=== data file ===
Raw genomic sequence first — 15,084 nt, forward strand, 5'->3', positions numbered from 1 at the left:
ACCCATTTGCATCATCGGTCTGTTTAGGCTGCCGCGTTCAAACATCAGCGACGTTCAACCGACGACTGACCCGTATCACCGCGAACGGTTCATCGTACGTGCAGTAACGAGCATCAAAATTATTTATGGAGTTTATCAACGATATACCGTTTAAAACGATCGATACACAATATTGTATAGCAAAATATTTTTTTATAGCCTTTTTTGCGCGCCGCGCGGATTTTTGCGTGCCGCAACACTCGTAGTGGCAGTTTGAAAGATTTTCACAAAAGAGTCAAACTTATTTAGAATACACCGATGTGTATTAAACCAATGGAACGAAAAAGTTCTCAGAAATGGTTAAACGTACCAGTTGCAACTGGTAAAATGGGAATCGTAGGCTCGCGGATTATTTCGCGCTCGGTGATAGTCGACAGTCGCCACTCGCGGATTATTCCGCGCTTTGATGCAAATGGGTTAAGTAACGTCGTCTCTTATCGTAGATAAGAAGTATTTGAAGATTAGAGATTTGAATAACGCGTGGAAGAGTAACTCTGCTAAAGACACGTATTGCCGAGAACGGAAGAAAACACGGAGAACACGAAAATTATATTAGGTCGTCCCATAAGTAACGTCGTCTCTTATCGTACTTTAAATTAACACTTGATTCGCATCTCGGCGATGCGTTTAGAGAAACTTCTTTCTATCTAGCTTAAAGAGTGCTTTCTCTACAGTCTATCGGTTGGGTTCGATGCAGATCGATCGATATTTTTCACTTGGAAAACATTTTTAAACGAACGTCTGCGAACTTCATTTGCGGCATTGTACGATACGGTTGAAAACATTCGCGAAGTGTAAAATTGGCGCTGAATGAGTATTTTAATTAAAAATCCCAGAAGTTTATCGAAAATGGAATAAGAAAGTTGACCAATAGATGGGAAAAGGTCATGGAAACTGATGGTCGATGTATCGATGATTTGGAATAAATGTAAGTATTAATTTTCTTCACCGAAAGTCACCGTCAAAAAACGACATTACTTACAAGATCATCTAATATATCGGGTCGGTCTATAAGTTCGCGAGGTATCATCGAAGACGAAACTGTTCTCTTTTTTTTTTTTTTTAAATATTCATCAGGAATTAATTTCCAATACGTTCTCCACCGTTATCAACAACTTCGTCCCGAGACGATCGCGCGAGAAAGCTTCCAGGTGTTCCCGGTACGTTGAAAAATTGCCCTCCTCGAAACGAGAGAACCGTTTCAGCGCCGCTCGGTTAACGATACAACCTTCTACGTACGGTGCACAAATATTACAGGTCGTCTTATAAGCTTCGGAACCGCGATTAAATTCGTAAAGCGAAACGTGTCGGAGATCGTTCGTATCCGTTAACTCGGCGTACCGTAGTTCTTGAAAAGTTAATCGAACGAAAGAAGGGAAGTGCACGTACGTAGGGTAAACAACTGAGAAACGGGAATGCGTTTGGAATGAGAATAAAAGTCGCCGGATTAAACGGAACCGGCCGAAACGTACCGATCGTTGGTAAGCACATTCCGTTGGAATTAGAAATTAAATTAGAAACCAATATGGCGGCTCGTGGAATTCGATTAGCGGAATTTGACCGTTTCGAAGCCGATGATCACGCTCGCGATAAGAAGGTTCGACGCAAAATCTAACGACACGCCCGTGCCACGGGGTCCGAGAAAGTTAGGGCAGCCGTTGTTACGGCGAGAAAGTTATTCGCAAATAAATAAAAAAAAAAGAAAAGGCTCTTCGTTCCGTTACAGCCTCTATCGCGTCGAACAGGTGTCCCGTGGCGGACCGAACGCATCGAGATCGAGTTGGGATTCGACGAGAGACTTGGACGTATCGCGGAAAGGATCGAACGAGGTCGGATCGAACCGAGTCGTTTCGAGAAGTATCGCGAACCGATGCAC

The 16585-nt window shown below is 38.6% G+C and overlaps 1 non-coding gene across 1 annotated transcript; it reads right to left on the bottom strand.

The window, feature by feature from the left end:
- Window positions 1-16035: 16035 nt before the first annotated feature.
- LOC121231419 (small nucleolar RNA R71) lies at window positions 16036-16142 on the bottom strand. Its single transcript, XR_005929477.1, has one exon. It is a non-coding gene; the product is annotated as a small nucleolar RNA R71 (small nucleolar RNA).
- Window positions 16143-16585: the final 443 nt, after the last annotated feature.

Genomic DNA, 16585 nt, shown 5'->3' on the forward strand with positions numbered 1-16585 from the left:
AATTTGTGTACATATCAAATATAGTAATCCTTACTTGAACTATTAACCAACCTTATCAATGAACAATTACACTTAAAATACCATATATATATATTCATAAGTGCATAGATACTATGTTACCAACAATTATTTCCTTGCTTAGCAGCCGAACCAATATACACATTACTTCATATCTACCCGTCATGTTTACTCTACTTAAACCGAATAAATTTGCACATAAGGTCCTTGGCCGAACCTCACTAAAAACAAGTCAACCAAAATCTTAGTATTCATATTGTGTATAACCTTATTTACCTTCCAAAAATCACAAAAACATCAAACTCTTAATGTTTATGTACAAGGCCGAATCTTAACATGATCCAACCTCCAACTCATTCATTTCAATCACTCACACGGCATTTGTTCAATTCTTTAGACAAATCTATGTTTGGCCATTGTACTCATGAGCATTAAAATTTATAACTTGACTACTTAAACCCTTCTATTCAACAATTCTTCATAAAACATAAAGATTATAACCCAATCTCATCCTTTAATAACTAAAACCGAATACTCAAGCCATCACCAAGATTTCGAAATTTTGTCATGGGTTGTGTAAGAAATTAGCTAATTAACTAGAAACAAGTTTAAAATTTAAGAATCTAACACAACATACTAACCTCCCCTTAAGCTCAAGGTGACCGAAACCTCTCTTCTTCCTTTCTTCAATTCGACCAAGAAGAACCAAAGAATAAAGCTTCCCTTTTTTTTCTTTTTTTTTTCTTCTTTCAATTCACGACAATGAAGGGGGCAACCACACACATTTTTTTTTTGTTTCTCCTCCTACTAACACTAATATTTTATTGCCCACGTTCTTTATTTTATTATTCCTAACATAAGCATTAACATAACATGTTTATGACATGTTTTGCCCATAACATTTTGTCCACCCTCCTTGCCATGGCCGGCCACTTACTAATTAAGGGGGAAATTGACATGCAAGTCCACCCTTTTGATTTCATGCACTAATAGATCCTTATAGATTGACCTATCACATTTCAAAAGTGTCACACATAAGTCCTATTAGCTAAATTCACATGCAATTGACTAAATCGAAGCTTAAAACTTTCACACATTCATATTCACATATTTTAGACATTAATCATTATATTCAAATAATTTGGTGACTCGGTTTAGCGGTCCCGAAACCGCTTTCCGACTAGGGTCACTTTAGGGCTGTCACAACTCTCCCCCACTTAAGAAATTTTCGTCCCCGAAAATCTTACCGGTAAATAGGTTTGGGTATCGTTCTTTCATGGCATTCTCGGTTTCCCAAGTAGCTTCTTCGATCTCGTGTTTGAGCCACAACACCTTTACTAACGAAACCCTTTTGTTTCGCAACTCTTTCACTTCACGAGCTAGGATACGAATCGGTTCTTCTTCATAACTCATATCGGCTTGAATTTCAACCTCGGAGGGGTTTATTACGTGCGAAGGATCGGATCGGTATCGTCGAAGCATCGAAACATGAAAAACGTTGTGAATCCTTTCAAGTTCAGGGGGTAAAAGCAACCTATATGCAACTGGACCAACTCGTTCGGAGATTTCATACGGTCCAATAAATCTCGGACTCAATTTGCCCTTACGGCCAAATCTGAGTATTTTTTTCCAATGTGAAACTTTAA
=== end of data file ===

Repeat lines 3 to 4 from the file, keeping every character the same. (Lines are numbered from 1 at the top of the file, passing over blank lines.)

The 16585-nt window shown below is 38.6% G+C and overlaps 1 non-coding gene across 1 annotated transcript; it reads right to left on the bottom strand.

The window, feature by feature from the left end: